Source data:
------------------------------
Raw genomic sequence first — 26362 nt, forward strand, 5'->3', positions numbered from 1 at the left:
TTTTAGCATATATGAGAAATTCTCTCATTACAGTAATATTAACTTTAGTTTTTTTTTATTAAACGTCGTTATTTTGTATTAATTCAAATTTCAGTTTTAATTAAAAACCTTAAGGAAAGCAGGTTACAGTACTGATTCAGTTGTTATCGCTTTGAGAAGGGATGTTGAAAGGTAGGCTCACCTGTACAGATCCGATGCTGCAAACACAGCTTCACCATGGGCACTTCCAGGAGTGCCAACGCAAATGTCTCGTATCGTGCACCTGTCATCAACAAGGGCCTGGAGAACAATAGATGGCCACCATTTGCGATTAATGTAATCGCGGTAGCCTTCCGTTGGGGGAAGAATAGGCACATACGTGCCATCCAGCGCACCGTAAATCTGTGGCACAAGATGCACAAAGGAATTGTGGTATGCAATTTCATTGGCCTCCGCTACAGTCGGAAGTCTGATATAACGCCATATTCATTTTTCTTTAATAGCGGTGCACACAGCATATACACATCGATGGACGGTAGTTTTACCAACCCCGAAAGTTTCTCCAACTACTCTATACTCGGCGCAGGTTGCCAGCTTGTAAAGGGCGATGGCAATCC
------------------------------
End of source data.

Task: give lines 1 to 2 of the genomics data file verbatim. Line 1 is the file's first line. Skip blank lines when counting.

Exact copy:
Raw genomic sequence first — 26362 nt, forward strand, 5'->3', positions numbered from 1 at the left:
TTTTAGCATATATGAGAAATTCTCTCATTACAGTAATATTAACTTTAGTTTTTTTTTATTAAACGTCGTTATTTTGTATTAATTCAAATTTCAGTTTTAATTAAAAACCTTAAGGAAAGCAGGTTACAGTACTGATTCAGTTGTTATCGCTTTGAGAAGGGATGTTGAAAGGTAGGCTCACCTGTACAGATCCGATGCTGCAAACACAGCTTCACCATGGGCACTTCCAGGAGTGCCAACGCAAATGTCTCGTATCGTGCACCTGTCATCAACAAGGGCCTGGAGAACAATAGATGGCCACCATTTGCGATTAATGTAATCGCGGTAGCCTTCCGTTGGGGGAAGAATAGGCACATACGTGCCATCCAGCGCACCGTAAATCTGTGGCACAAGATGCACAAAGGAATTGTGGTATGCAATTTCATTGGCCTCCGCTACAGTCGGAAGTCTGATATAACGCCATATTCATTTTTCTTTAATAGCGGTGCACACAGCATATACACATCGATGGACGGTAGTTTTACCAACCCCGAAAGTTTCTCCAACTACTCTATACTCGGCGCAGGTTGCCAGCTTGTAAAGGGCGATGGCAATCC